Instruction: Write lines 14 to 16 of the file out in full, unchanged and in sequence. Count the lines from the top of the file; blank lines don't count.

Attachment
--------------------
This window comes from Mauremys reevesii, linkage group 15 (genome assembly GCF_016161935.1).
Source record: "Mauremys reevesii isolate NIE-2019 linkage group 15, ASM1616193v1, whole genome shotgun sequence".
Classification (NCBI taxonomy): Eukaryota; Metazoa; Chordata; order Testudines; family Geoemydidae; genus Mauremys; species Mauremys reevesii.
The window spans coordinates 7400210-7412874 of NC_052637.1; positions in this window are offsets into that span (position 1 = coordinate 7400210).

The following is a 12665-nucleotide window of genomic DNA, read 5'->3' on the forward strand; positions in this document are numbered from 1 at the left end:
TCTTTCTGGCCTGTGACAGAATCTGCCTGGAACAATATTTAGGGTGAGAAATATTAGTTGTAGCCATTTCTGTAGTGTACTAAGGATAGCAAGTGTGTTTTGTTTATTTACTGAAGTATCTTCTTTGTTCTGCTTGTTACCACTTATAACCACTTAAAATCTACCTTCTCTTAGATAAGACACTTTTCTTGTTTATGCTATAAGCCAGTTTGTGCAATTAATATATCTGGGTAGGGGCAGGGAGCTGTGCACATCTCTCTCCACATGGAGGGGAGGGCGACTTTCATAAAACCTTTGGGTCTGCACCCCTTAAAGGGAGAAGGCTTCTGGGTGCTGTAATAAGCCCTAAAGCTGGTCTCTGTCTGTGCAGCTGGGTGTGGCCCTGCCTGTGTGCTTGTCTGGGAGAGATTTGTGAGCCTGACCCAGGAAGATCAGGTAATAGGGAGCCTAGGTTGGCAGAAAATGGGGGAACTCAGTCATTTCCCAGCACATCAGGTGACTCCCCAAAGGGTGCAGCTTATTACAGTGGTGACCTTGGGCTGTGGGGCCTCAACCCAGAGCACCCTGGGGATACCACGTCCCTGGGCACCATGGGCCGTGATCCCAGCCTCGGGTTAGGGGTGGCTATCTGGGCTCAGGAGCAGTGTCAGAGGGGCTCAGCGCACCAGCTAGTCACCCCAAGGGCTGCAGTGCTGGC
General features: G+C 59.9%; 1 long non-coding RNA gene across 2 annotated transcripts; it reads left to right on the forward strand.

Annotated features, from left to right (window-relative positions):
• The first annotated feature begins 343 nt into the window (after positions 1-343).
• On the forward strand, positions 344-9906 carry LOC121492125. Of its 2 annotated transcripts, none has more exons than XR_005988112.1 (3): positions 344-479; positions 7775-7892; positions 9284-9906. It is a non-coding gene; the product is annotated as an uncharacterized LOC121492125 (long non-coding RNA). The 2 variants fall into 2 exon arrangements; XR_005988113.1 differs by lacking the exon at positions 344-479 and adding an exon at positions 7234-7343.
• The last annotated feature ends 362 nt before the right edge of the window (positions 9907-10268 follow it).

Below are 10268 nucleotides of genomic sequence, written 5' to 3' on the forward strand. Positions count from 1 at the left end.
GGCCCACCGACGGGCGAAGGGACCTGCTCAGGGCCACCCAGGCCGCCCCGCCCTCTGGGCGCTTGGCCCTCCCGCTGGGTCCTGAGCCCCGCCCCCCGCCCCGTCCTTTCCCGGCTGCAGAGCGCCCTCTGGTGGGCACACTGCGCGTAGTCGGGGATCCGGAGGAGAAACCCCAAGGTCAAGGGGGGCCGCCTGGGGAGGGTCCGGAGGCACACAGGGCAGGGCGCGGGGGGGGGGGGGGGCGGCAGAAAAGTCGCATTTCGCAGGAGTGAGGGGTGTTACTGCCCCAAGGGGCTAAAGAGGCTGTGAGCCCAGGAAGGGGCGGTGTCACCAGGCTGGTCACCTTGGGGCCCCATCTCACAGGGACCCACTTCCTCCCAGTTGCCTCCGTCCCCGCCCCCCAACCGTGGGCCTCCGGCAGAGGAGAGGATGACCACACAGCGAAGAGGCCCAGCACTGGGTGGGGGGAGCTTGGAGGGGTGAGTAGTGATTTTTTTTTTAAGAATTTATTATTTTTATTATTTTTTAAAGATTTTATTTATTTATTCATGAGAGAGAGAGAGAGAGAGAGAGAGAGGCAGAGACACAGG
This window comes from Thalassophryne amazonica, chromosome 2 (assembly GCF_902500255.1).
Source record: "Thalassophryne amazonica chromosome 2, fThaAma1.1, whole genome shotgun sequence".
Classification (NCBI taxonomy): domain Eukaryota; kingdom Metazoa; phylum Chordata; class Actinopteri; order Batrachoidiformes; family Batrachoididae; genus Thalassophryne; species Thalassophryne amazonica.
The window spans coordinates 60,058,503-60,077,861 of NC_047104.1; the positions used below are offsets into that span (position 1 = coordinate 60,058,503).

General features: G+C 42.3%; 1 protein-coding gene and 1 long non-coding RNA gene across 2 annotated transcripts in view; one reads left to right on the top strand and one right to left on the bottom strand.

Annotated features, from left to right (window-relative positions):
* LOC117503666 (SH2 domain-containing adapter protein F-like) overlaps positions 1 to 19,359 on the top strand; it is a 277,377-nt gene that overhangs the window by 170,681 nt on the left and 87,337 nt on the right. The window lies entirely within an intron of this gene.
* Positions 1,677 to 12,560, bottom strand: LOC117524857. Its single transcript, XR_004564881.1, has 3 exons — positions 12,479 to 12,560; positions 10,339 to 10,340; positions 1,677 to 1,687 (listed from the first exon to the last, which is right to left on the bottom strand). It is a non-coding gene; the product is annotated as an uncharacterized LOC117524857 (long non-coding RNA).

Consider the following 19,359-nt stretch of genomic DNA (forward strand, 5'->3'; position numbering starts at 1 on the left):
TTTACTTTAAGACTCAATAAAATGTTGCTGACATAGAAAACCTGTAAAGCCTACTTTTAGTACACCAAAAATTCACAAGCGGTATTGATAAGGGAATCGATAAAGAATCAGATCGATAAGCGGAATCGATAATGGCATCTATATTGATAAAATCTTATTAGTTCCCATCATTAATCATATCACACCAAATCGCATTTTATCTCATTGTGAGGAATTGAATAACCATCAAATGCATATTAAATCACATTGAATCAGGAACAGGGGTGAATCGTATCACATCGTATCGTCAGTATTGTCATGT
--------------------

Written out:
This window comes from Thalassophryne amazonica, chromosome 2 (assembly GCF_902500255.1).
Source record: "Thalassophryne amazonica chromosome 2, fThaAma1.1, whole genome shotgun sequence".
Classification (NCBI taxonomy): domain Eukaryota; kingdom Metazoa; phylum Chordata; class Actinopteri; order Batrachoidiformes; family Batrachoididae; genus Thalassophryne; species Thalassophryne amazonica.